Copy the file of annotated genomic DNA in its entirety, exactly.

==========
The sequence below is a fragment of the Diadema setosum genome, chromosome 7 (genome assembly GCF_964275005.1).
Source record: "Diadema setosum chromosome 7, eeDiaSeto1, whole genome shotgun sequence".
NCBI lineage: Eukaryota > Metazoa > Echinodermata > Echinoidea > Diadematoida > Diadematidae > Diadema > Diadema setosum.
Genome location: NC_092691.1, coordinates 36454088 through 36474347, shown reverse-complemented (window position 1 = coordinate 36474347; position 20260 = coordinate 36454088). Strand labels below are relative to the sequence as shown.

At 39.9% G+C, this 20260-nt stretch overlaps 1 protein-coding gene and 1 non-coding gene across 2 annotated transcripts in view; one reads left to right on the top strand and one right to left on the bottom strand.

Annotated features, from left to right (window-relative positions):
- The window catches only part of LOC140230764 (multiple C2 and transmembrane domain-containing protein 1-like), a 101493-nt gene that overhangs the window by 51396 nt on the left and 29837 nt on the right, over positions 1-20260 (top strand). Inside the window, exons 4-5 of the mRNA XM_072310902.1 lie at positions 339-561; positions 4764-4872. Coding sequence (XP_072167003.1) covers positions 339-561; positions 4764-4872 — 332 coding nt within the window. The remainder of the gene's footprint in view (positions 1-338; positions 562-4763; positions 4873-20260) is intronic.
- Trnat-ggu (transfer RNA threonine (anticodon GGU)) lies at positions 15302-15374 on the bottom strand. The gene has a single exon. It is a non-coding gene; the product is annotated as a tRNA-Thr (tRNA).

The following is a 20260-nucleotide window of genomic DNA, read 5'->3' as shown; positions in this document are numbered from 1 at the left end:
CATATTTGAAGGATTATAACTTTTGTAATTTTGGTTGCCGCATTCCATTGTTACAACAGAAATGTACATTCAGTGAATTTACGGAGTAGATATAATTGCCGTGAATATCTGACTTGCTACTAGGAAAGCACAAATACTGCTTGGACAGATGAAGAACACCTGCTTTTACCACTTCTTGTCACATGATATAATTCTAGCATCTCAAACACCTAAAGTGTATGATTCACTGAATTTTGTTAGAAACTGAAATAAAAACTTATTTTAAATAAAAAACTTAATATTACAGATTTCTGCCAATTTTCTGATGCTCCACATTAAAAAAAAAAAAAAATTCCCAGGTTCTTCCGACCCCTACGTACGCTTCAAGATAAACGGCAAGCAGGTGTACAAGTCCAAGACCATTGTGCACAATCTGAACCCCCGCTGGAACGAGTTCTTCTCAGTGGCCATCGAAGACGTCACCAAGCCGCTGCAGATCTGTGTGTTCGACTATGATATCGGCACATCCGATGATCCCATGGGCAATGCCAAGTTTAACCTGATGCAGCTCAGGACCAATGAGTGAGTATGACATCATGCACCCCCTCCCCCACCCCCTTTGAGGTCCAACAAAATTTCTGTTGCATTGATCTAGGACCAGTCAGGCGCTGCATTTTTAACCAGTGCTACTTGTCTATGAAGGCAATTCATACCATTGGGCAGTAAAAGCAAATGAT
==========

The sequence below is a fragment of the Diadema setosum genome, chromosome 7 (genome assembly GCF_964275005.1).
Source record: "Diadema setosum chromosome 7, eeDiaSeto1, whole genome shotgun sequence".
NCBI lineage: Eukaryota > Metazoa > Echinodermata > Echinoidea > Diadematoida > Diadematidae > Diadema > Diadema setosum.
Genome location: NC_092691.1, coordinates 36454088 through 36474347, shown reverse-complemented (window position 1 = coordinate 36474347; position 20260 = coordinate 36454088). Strand labels below are relative to the sequence as shown.

At 39.9% G+C, this 20260-nt stretch overlaps 1 protein-coding gene and 1 non-coding gene across 2 annotated transcripts in view; one reads left to right on the top strand and one right to left on the bottom strand.

Annotated features, from left to right (window-relative positions):
- The window catches only part of LOC140230764 (multiple C2 and transmembrane domain-containing protein 1-like), a 101493-nt gene that overhangs the window by 51396 nt on the left and 29837 nt on the right, over positions 1-20260 (top strand). Inside the window, exons 4-5 of the mRNA XM_072310902.1 lie at positions 339-561; positions 4764-4872. Coding sequence (XP_072167003.1) covers positions 339-561; positions 4764-4872 — 332 coding nt within the window. The remainder of the gene's footprint in view (positions 1-338; positions 562-4763; positions 4873-20260) is intronic.
- Trnat-ggu (transfer RNA threonine (anticodon GGU)) lies at positions 15302-15374 on the bottom strand. The gene has a single exon. It is a non-coding gene; the product is annotated as a tRNA-Thr (tRNA).

The following is a 20260-nucleotide window of genomic DNA, read 5'->3' as shown; positions in this document are numbered from 1 at the left end:
CATATTTGAAGGATTATAACTTTTGTAATTTTGGTTGCCGCATTCCATTGTTACAACAGAAATGTACATTCAGTGAATTTACGGAGTAGATATAATTGCCGTGAATATCTGACTTGCTACTAGGAAAGCACAAATACTGCTTGGACAGATGAAGAACACCTGCTTTTACCACTTCTTGTCACATGATATAATTCTAGCATCTCAAACACCTAAAGTGTATGATTCACTGAATTTTGTTAGAAACTGAAATAAAAACTTATTTTAAATAAAAAACTTAATATTACAGATTTCTGCCAATTTTCTGATGCTCCACATTAAAAAAAAAAAAAAATTCCCAGGTTCTTCCGACCCCTACGTACGCTTCAAGATAAACGGCAAGCAGGTGTACAAGTCCAAGACCATTGTGCACAATCTGAACCCCCGCTGGAACGAGTTCTTCTCAGTGGCCATCGAAGACGTCACCAAGCCGCTGCAGATCTGTGTGTTCGACTATGATATCGGCACATCCGATGATCCCATGGGCAATGCCAAGTTTAACCTGATGCAGCTCAGGACCAATGAGTGAGTATGACATCATGCACCCCCTCCCCCACCCCCTTTGAGGTCCAACAAAATTTCTGTTGCATTGATCTAGGACCAGTCAGGCGCTGCATTTTTAACCAGTGCTACTTGTCTATGAAGGCAATTCATACCATTGGGCAGTAAAAGCAAATGAT